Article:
Prevalence and Predictors of Diabetes Mellitus and Hypertension in Armenian Americans in Los Angeles

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Abstract

Purpose

The purpose of this study was to describe the prevalence of diabetes mellitus (DM) and hypertension (HTN) along with associated risk factors among Armenian Americans living in Los Angeles.

Methods

After Institutional Review Board approval, a sample of 877 Armenian Americans was collected for 5 consecutive years (2011-2015) at a health fair. Collected data included: sociodemographic variables; cardiometabolic data, including systolic (SBP) and diastolic (DBP) blood pressure, glucose (Glu), and lipids; anthropometric data, including height (Ht), weight (Wt), body mass index (BMI), waist circumference (WC), and hip circumference (HC). Retrospective descriptive correlation, test of significance, and logistic regression analyses were performed.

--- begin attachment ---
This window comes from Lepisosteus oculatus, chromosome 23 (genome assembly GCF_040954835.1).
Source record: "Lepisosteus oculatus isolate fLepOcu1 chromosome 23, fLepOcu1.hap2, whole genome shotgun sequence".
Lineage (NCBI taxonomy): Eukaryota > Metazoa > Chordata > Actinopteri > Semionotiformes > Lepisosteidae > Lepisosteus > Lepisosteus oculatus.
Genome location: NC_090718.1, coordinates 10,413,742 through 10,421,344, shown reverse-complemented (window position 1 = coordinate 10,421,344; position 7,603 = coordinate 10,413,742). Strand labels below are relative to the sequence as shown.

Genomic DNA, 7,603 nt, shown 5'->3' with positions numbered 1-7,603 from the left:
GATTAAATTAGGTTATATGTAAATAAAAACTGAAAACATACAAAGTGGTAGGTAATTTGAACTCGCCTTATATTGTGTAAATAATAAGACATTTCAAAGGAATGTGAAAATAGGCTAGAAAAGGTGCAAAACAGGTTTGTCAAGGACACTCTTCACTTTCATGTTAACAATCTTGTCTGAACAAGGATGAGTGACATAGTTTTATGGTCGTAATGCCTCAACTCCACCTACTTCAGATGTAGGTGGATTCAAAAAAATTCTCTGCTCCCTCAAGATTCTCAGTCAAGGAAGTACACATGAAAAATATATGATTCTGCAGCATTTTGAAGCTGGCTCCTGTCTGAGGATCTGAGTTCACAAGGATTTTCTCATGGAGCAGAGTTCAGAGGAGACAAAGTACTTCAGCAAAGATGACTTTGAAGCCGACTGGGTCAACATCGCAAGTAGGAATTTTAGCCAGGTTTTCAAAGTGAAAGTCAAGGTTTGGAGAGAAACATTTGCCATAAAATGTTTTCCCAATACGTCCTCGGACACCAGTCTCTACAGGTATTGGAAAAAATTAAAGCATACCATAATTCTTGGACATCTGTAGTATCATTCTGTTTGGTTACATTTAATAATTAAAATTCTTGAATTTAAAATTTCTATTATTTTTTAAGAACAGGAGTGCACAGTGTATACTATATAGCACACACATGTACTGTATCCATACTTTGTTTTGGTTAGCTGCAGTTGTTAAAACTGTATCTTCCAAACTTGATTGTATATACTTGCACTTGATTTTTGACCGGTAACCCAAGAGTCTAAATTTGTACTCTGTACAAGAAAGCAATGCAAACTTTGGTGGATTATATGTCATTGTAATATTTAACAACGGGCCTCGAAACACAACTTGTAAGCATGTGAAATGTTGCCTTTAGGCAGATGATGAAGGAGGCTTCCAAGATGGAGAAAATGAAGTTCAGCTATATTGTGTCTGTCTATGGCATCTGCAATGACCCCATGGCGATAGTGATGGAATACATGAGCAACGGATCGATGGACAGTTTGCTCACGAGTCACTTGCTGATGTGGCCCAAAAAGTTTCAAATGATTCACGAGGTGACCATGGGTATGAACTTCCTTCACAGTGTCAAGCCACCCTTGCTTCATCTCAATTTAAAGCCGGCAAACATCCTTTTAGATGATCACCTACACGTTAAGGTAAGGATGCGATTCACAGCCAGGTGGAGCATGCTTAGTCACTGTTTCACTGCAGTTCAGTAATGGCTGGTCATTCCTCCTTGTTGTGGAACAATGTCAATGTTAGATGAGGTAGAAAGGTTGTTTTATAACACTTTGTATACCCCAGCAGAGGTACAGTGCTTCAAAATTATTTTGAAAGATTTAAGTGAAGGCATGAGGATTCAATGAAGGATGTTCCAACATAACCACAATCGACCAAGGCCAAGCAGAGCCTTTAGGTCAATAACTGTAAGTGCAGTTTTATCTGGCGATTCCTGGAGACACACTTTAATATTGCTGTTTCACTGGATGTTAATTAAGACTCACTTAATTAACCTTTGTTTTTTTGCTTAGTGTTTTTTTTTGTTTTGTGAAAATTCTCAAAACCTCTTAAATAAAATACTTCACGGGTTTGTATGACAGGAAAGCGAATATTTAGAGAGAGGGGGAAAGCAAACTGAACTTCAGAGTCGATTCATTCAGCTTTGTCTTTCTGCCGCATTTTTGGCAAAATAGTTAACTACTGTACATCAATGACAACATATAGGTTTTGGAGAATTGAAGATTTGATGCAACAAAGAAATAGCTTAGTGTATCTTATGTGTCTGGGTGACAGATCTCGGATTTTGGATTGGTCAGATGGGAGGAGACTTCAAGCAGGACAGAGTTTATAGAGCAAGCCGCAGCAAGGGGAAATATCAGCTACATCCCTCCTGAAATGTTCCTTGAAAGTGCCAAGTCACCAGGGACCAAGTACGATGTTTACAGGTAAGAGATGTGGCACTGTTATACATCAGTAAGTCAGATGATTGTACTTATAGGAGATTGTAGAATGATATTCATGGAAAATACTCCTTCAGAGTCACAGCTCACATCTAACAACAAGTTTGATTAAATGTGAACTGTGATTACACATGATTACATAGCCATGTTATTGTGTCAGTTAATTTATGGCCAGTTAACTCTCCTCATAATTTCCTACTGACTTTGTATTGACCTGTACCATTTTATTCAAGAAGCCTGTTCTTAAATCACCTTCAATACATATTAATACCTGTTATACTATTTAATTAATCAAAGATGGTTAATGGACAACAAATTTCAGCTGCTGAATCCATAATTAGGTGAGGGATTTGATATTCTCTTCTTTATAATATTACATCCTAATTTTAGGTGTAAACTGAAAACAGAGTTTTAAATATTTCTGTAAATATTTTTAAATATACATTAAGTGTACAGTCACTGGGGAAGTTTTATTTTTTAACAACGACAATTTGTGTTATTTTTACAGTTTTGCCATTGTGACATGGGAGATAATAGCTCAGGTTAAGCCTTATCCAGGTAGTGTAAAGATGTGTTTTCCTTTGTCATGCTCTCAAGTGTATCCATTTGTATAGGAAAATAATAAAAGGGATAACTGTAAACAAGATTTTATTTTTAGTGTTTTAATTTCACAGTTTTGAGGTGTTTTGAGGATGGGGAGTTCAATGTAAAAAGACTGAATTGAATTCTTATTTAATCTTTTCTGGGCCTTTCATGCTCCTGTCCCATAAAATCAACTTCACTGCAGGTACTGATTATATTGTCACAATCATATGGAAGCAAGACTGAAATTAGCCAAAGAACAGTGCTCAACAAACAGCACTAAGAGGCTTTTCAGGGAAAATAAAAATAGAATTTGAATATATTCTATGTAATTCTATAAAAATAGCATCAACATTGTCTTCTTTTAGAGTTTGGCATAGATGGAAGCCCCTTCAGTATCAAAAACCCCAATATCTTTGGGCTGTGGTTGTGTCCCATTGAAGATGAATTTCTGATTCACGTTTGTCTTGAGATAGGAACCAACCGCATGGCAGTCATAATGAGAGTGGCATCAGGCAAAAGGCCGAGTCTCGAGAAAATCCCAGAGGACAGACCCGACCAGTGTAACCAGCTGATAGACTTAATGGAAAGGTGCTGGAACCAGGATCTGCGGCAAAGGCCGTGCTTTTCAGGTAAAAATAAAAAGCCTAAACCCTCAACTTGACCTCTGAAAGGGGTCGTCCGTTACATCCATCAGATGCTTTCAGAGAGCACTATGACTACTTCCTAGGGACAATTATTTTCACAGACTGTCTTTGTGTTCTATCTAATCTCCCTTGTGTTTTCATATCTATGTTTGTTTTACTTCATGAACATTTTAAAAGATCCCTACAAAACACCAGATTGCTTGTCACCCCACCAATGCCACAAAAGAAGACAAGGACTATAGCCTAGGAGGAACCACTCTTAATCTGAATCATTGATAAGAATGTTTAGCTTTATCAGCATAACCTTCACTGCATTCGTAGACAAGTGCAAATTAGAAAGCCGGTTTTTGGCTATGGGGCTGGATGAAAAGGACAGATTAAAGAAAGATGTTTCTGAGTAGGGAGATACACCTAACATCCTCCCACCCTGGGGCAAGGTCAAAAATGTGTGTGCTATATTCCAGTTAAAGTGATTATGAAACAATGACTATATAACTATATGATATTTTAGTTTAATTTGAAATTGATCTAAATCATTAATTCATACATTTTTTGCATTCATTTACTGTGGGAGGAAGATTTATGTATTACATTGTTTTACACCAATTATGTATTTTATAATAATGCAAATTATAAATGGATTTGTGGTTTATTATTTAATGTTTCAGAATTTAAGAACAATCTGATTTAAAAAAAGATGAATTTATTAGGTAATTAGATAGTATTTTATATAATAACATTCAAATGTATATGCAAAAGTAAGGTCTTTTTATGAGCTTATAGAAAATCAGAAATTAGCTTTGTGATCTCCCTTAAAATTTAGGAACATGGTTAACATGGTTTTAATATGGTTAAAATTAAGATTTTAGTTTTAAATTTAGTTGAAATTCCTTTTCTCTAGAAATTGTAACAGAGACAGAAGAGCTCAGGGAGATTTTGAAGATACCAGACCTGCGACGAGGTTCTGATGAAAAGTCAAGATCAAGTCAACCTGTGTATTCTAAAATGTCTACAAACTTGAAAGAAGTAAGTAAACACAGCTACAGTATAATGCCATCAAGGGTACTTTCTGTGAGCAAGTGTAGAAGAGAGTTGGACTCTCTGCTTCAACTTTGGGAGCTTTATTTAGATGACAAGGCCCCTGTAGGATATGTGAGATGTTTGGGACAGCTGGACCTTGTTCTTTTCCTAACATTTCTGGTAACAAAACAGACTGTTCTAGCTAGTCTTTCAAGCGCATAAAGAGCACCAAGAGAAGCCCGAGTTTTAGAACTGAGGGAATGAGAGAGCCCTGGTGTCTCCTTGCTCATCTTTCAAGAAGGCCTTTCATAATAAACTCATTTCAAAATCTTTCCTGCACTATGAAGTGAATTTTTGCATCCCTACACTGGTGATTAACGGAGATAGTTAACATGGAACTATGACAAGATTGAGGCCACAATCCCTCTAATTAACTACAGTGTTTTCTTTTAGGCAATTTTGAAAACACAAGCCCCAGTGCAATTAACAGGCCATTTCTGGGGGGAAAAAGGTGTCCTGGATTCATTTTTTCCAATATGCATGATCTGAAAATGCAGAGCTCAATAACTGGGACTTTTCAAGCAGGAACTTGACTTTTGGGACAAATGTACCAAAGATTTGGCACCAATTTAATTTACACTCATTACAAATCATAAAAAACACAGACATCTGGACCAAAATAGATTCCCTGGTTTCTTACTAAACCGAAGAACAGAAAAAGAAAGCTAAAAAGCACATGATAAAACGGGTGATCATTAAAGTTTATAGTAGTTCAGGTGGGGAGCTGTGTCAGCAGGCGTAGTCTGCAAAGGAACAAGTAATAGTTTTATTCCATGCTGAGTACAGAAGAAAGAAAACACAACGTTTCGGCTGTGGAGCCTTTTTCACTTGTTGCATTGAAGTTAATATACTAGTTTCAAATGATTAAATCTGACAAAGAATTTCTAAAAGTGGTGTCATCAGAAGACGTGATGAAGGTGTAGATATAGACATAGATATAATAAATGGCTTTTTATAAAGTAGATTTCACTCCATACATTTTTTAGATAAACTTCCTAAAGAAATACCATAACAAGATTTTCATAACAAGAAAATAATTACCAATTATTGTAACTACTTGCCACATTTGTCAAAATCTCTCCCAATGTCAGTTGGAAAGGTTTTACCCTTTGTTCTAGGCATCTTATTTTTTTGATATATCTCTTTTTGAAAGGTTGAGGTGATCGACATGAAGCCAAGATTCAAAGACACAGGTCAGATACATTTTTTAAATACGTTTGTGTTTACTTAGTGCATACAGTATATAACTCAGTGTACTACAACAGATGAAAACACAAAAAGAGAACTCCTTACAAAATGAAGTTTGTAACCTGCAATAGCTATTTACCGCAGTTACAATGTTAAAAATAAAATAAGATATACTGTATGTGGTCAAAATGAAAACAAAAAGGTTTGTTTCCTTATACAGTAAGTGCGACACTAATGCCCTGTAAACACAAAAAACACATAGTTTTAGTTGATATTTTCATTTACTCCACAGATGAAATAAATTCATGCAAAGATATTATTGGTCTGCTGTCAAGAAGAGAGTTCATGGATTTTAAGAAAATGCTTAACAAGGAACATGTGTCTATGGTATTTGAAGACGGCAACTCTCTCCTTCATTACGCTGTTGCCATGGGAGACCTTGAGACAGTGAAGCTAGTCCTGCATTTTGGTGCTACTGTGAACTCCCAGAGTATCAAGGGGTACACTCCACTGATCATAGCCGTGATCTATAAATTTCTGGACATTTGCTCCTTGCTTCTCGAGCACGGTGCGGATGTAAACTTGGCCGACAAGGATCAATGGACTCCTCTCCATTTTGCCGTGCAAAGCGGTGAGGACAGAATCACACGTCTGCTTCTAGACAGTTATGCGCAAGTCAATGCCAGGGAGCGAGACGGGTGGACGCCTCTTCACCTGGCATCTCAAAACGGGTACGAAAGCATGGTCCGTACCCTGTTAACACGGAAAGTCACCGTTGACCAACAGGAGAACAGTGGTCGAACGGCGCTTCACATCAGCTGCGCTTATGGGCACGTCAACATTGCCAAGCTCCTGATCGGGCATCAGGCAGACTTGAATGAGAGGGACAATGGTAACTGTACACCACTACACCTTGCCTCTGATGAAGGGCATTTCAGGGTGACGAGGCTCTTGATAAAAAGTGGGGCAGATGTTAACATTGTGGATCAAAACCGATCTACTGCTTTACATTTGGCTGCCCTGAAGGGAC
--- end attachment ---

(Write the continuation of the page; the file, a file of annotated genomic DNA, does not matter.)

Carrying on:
Results

Findings showed that about 50% of the participants had abnormal waist/hip ratio and approximately one-quarter of the subjects had glucose levels that were indicative of high risk for DM. Logistic regression analysis revealed that high SBP (P = .04), above normal WC (P = .03), and high triglycerides (P = .04) were significant in predicting DM. Moreover, age (P =.0001), family history of cardiovascular disease (P= .01), and above normal WC (P = .04) were found to be significant predictors of HTN.

Conclusion

Waist circumference indicated to be a strong predictor for DM and HTN. Early detection and timely interventions are important to prevent DM and HTN and their associated complications. For an underserved population, health fairs become one effective avenue for screening, referral, and evaluation.

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